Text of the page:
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by Becky Elliott
Abhati Suisse is next generation skincare and hair care that blends technology with tradition to create a line of contemporary Ayurvedic products. Cleansing, hydrating and soothing comes naturally for the oils, creams and soaps made for hair, body and face. Lavish in their rich consistency, conditioning properties and their subtle yet addictive fragrances.
Their sustainably formulated and ethically sourced botanicals provide mindful care that leaves a tiny environmental footprint and a big heart-print. Each purchase allows them to fund social projects that make a difference by promoting education and female empowerment in underprivileged societies. They embrace our credo of care, compassion and charity to create beauty and beat social injustice. We sat down with founder, Anju to learn more about her brand and the social causes behind it.
How did Abhati Suisse begin?
The idea for Abhati was born one night during a dinner party in Paris. I was sitting at a table surrounded by friends who were experts in various areas of beauty, and a thought popped into my head: what if we could combine all of our skillsets, including my history as a philanthropist, and create a beauty brand that brings heart to capitalism by giving back. Everyone was so excited by the idea, so we set to work to realise our vision. We crowd-funded our first product, our hand wash, successfully on Indiegogo and launched Abhati in Dec 2013.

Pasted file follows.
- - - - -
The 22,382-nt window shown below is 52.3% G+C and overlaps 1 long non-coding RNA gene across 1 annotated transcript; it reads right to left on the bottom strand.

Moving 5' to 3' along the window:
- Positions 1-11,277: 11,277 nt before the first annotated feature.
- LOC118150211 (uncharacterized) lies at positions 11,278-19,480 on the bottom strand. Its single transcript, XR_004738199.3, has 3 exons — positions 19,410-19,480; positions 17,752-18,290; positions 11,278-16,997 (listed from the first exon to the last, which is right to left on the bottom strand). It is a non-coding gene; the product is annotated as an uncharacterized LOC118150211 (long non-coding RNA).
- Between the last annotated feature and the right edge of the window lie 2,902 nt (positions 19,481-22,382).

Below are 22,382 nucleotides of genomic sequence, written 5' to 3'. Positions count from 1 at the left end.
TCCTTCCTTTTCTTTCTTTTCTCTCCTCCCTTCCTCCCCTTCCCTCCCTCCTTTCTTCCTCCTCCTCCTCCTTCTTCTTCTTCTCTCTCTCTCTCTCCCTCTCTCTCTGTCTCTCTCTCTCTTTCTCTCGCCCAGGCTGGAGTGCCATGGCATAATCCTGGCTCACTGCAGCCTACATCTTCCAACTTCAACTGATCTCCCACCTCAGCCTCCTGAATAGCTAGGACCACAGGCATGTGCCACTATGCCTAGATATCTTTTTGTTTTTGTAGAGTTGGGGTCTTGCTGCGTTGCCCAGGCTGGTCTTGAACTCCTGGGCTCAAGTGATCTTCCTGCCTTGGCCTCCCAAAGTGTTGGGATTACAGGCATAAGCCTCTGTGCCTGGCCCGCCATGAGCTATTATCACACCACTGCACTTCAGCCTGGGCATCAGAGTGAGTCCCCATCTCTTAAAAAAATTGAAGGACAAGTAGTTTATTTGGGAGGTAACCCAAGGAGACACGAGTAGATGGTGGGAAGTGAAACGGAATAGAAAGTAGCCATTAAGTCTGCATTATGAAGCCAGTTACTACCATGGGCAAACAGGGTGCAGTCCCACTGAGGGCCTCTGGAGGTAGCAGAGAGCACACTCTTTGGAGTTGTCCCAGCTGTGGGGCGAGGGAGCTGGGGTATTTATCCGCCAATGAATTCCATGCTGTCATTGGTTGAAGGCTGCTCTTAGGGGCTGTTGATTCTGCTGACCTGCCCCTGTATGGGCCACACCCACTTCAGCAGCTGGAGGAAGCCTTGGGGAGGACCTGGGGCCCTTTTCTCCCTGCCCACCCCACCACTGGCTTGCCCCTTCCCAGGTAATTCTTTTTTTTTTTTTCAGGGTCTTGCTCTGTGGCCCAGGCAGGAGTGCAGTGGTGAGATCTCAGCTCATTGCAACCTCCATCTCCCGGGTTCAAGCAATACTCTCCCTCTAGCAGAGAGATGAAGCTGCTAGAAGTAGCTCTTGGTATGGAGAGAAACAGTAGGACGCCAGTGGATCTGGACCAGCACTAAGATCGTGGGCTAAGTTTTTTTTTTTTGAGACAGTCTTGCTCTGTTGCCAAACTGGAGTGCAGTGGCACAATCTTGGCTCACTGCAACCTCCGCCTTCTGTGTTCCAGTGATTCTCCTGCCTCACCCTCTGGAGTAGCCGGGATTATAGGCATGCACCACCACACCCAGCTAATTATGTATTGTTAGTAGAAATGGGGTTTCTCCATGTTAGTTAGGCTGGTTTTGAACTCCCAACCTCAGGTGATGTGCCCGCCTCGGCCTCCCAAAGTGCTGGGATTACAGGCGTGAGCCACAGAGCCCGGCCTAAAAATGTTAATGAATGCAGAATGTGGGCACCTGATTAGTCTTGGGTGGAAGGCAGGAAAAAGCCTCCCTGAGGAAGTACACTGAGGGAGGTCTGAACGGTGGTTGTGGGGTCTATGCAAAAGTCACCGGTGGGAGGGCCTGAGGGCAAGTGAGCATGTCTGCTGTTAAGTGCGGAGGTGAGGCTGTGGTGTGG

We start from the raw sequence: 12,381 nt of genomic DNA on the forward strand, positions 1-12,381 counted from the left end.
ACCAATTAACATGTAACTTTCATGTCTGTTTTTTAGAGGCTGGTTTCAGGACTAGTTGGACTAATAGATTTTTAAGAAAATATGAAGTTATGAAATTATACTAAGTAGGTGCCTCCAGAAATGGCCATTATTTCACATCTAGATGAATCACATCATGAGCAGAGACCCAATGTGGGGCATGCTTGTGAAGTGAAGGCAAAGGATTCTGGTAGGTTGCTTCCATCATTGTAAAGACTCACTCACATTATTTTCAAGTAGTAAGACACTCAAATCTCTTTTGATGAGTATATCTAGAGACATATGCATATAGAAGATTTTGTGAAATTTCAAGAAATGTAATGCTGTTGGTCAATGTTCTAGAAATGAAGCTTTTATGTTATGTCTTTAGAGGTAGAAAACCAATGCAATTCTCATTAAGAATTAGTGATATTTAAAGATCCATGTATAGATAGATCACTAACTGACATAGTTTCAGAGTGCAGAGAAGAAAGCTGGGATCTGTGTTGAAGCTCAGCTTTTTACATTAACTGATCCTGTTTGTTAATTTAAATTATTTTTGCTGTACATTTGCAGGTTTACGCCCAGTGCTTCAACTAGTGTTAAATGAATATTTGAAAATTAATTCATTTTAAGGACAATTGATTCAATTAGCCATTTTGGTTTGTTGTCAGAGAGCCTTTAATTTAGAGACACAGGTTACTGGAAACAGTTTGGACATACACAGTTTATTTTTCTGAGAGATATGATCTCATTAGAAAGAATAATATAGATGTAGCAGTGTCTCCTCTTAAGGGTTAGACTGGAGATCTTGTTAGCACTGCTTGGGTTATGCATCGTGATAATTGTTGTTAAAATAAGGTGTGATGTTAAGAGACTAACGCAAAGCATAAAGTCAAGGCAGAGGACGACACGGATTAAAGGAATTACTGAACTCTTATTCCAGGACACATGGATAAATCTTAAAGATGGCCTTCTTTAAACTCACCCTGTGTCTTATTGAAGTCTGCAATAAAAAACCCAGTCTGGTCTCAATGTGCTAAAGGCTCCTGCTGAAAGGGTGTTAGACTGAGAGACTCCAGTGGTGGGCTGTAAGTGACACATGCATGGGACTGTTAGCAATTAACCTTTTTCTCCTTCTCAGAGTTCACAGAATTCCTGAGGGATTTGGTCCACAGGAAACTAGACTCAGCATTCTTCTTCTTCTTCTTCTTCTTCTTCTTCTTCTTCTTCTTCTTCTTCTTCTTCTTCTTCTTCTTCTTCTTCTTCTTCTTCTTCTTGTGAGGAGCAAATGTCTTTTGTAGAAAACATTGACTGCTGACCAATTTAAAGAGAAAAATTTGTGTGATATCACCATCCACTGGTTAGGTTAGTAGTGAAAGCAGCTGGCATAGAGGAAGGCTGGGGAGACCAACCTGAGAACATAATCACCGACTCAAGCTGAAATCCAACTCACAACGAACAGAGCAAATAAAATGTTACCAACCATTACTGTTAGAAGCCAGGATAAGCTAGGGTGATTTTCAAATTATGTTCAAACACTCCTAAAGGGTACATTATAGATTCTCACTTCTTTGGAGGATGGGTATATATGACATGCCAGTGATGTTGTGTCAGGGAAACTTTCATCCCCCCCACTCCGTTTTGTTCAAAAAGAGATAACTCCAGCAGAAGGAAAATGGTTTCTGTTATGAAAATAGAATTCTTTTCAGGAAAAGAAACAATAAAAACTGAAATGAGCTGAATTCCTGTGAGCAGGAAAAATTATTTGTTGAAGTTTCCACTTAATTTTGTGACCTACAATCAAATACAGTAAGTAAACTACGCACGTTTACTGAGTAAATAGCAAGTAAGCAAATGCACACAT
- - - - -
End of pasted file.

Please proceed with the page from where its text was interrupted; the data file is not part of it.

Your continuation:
I am a British-born Indian and serial social entrepreneur who believes that girls are agents of change. After my first visit to India in my 20s, I couldn’t believe what I witnessed: a devastating lack of education available to women and girls. In India, only 1 out of 100 women complete high school, and I knew I would one day go back to India and try to do my part to combat this tragic lack of equality.
In the meantime, I returned to Switzerland (where I had settled) and confronted inequality at home. I spent years working as a social worker who counselled and protected women fleeing domestic violence, and then later founded a series of pediatric walk-in clinics that provided medical care for families. We had an employment rule that required all doctors who worked for us to also go on pro bono trips abroad to provide medical care in vulnerable parts of the world.